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Ospreys Breed in Ireland For First Time in Almost Two Centuries

25th August 2023
A file photo of an Osprey on a nest
A file photo of an Osprey on a nest Credit: Wikipedia

A pair of fish-loving ospreys have bred in Ireland for the first time in almost two centuries on the island of Ireland.

Two and “possibly three” chicks have been confirmed in the nest of the pair at an undisclosed location in Co Fermanagh, according to Ulster Wildlife.

Giles Knight, Ulster Wildlife environmental farming scheme advisor, had been aware of the breeding pair and observed them while undertaking farm visits in the area during the last three seasons.

The osprey, with its distinctive white head and rangy aspect, frequents coastlines and waterways in sub-Saharan Africa, parts of Scotland, northern Europe and North America, living off a diet of live fish.

Native ospreys, which gave their name to places such as Osprey rock on Kerry’s Lough Léin, have not bred in Ireland for over 150 years.

As in Scotland, they were hunted to extinction. Recolonisation began over a half century ago in Scotland, where there are believed to be around 250 to 300 breeding pairs.

A breeding programme with the National Parks and Wildlife Service, involving international experts in Norway and Britain, was announced here several months ago by Minister of State for Heritage Malcolm Noonan. The first 12 chicks from Norway were due to arrive here in July.

Visiting ospreys have been spotted on migration, such as a bird spotted flying over the lakes of Killarney in early May of this year.

“I have been keeping this news close to my chest for a long time to ensure the safety and welfare of these spectacular but vulnerable birds,” Mr Knight said.

“Along with my son Eoin, I have watched the adults return to the same site since 2021, so you can imagine my excitement the moment that I saw three chicks and two adults this year. It was a rub- your-eyes, once-in-a-lifetime moment; an absolute highlight of my 30-year wildlife career – like finding long-lost treasure,” he said.

“With at least two of the chicks fledging this season, this is a huge conservation success story and indicates a healthy wetland ecosystem with plenty of suitable habitat and fish to bring this apex predator back to our skies and plunging into the Fermanagh Lakelands,” he said.

“Now these birds are back in Ireland and breeding successfully, it is critical that they are left in peace so their numbers can continue to grow by returning year on year to breed. We believe and hope that this could be the start of a raptor dynasty,” he added.

Dr Marc Ruddock of the Northern Ireland Raptor Study Group described it as “truly brilliant news”.

Published in Marine Wildlife
Lorna Siggins

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Lorna Siggins

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Lorna Siggins is a print and radio reporter, and a former Irish Times western correspondent. She is the author of Search and Rescue: True stories of Irish Air-Sea Rescues and the Loss of R116 (2022); Everest Callling (1994) on the first Irish Everest expedition; Mayday! Mayday! (2004); and Once Upon a Time in the West: the Corrib gas controversy (2010). She is also co-producer with Sarah Blake of the Doc on One "Miracle in Galway Bay" which recently won a Celtic Media Award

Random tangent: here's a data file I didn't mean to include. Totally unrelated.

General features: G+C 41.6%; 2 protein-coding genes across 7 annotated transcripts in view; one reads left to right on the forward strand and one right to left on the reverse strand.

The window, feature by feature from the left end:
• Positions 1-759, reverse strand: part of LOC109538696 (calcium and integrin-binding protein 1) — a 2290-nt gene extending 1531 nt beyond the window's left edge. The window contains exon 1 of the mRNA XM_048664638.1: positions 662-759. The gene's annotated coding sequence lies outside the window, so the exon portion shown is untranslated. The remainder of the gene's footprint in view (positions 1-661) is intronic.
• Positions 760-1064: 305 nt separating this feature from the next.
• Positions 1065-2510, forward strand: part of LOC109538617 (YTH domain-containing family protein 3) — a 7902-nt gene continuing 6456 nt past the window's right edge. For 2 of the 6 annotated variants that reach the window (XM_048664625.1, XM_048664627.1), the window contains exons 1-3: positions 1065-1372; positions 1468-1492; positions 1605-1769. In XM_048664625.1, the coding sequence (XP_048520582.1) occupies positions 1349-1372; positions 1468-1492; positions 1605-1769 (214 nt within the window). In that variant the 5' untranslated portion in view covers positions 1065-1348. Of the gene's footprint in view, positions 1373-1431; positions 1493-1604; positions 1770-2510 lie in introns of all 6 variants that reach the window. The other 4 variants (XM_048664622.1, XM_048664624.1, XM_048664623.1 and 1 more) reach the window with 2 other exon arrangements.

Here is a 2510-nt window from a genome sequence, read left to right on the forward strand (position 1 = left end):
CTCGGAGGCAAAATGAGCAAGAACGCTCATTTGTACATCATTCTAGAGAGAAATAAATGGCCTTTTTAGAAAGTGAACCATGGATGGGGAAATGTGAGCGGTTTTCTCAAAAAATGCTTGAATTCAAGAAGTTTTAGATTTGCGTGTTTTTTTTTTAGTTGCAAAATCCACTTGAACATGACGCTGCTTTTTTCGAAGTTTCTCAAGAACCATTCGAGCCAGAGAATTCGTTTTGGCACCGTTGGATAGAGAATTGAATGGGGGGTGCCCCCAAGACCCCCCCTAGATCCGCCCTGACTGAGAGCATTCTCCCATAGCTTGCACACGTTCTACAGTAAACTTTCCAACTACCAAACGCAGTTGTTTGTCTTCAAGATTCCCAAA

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Marine Wildlife Around Ireland One of the greatest memories of any day spent boating around the Irish coast is an encounter with marine wildlife.  It's a thrill for young and old to witness seabirds, seals, dolphins and whales right there in their own habitat. As boaters fortunate enough to have experienced it will testify even spotting a distant dorsal fin can be the highlight of any day afloat.  Was that a porpoise? Was it a whale? No matter how brief the glimpse it's a privilege to share the seas with Irish marine wildlife.

Thanks to the location of our beautiful little island, perched in the North Atlantic Ocean there appears to be no shortage of marine life to observe.

From whales to dolphins, seals, sharks and other ocean animals this page documents the most interesting accounts of marine wildlife around our shores. We're keen to receive your observations, your photos, links and youtube clips.

Boaters have a unique perspective and all those who go afloat, from inshore kayaking to offshore yacht racing that what they encounter can be of real value to specialist organisations such as the Irish Whale and Dolphin Group (IWDG) who compile a list of sightings and strandings. The IWDG knowledge base has increased over the past 21 years thanks in part at least to the observations of sailors, anglers, kayakers and boaters.

Thanks to the IWDG work we now know we share the seas with dozens of species who also call Ireland home. Here's the current list: Atlantic white-sided dolphin, beluga whale, blue whale, bottlenose dolphin, common dolphin, Cuvier's beaked whale, false killer whale, fin whale, Gervais' beaked whale, harbour porpoise, humpback whale, killer whale, minke whale, northern bottlenose whale, northern right whale, pilot whale, pygmy sperm whale, Risso's dolphin, sei whale, Sowerby's beaked whale, sperm whale, striped dolphin, True's beaked whale and white-beaked dolphin.

But as impressive as the species list is the IWDG believe there are still gaps in our knowledge. Next time you are out on the ocean waves keep a sharp look out!